Next I let her lay the buttered bread on the grill using a spatula, and this allowed me to talk about the hot surface again. She then cracked the egg into the hole, we salted it a tad and let it cook, flipped it, and then served it up with a side of green grapes. We took pictures and proudly posted them. This child was beaming. She loved what she’d made with her own little hands. There were other lessons—the whole salmonella/egg freshness issue, the dangers of too much salt—but these would’ve been too much, too soon, and I wanted to nurture her newfound hobby, not make it dark and daunting. Choose your lessons carefully. Let them be brief and meaningful, and always repeat them when the moment calls for it:
“Kendall, take my hand now. Why?”
“Because we’re in a parking lot.”
“That’s right. And sometimes … ”
“ … cars don’t see me because I’m short and you want to keep me safe.”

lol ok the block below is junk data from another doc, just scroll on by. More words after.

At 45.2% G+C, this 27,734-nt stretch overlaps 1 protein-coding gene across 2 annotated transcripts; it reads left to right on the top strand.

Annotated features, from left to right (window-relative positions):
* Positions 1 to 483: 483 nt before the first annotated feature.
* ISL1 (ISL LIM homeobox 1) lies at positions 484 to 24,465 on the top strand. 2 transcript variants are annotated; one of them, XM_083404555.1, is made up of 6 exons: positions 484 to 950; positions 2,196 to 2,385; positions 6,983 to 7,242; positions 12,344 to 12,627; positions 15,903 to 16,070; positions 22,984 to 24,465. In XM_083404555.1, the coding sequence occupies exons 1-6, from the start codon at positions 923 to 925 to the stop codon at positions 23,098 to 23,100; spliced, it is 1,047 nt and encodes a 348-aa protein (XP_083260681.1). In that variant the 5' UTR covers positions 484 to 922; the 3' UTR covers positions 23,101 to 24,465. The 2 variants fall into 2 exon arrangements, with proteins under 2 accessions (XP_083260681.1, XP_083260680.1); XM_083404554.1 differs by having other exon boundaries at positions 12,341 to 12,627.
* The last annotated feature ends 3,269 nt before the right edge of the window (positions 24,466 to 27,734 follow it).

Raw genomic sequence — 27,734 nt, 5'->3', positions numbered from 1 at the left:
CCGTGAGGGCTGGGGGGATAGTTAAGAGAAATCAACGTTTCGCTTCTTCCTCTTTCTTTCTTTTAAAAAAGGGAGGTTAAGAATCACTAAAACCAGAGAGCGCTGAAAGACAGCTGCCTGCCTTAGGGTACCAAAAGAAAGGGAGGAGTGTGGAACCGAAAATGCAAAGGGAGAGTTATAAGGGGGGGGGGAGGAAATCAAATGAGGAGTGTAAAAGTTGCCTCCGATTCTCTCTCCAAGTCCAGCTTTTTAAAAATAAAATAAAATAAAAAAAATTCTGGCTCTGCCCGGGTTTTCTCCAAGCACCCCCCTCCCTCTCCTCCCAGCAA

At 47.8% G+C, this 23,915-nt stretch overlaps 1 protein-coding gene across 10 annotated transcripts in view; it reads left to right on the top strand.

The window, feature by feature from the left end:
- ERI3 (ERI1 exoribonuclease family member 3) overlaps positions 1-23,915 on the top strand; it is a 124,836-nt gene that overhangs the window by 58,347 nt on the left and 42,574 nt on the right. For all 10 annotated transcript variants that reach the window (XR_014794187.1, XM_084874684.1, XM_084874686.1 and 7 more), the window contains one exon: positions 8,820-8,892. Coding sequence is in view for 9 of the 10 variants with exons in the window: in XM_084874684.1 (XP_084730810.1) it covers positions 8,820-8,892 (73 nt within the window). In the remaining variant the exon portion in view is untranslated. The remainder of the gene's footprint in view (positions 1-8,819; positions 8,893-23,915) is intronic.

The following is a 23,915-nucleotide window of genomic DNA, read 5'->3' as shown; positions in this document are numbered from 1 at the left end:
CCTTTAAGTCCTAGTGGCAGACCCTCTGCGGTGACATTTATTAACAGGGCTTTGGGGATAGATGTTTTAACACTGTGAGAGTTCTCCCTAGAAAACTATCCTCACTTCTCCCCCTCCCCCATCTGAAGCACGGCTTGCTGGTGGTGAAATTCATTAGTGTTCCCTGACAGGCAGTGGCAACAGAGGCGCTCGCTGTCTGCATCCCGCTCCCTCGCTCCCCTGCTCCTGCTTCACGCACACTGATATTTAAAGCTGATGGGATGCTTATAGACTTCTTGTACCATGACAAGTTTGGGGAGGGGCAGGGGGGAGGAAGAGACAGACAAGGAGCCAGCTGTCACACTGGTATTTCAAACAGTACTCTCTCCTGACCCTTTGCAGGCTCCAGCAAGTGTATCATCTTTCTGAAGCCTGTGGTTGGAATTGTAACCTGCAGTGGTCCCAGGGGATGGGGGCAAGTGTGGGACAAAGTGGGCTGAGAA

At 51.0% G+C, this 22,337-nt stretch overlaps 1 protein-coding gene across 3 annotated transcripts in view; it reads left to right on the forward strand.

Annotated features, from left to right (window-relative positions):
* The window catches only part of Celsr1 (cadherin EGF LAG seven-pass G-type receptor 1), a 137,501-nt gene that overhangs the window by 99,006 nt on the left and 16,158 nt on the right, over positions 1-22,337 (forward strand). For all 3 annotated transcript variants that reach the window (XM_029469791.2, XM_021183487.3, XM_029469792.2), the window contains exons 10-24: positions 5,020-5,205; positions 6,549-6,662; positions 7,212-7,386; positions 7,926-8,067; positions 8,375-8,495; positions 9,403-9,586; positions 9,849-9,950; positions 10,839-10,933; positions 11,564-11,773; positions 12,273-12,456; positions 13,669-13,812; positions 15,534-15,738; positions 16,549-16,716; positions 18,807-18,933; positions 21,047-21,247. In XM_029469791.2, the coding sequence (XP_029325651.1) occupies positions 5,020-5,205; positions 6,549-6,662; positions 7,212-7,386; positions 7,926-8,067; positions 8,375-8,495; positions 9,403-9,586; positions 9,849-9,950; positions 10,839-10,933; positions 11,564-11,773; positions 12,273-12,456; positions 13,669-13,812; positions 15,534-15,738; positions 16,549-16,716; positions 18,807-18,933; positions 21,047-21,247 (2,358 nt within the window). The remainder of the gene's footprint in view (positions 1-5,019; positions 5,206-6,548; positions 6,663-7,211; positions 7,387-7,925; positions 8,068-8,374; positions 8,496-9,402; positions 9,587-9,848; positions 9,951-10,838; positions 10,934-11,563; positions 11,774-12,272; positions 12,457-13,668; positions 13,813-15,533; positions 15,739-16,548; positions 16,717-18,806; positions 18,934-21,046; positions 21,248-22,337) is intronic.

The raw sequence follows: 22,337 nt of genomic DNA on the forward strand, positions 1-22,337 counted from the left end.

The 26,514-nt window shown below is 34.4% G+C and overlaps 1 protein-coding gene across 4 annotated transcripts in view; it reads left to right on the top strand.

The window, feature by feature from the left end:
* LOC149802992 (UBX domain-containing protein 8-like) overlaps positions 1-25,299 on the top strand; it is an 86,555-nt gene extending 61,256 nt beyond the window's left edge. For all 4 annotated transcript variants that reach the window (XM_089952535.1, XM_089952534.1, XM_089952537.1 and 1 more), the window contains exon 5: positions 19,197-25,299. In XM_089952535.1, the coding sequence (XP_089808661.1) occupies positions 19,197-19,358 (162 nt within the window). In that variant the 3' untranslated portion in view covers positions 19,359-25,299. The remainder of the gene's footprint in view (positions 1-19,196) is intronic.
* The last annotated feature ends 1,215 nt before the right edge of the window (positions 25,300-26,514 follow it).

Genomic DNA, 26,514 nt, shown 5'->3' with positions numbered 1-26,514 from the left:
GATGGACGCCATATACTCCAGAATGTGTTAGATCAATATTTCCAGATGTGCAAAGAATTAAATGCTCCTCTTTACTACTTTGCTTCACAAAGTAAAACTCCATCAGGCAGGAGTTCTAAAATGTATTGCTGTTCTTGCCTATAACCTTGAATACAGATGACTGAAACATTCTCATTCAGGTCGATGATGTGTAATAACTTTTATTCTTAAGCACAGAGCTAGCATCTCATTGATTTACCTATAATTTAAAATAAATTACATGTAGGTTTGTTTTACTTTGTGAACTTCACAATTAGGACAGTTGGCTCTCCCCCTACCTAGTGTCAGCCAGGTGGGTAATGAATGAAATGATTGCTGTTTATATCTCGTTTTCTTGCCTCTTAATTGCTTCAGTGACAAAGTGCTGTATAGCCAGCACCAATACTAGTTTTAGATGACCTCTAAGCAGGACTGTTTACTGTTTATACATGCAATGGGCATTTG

“That’s right! Because I love you so much, my precious girl.”
And by the way, those words, fellow grandparents, in that last sentence there, are the most important thing to pass on, without fail, every single time. Say them out loud, and live out loud for your grandchildren. You’ll never regret it.
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ABOUT THE AUTHOR
Lisa Smith teaches college English and proudly exclaims that she is the luckiest grandma in the world to Kendall, age 5, Desmond, age 3, and Ezra, age 2. She wrote, “Four-Year Olds: A Field Guide for Grandparents, to chronicle Kendall’s wonderful silliness at age four.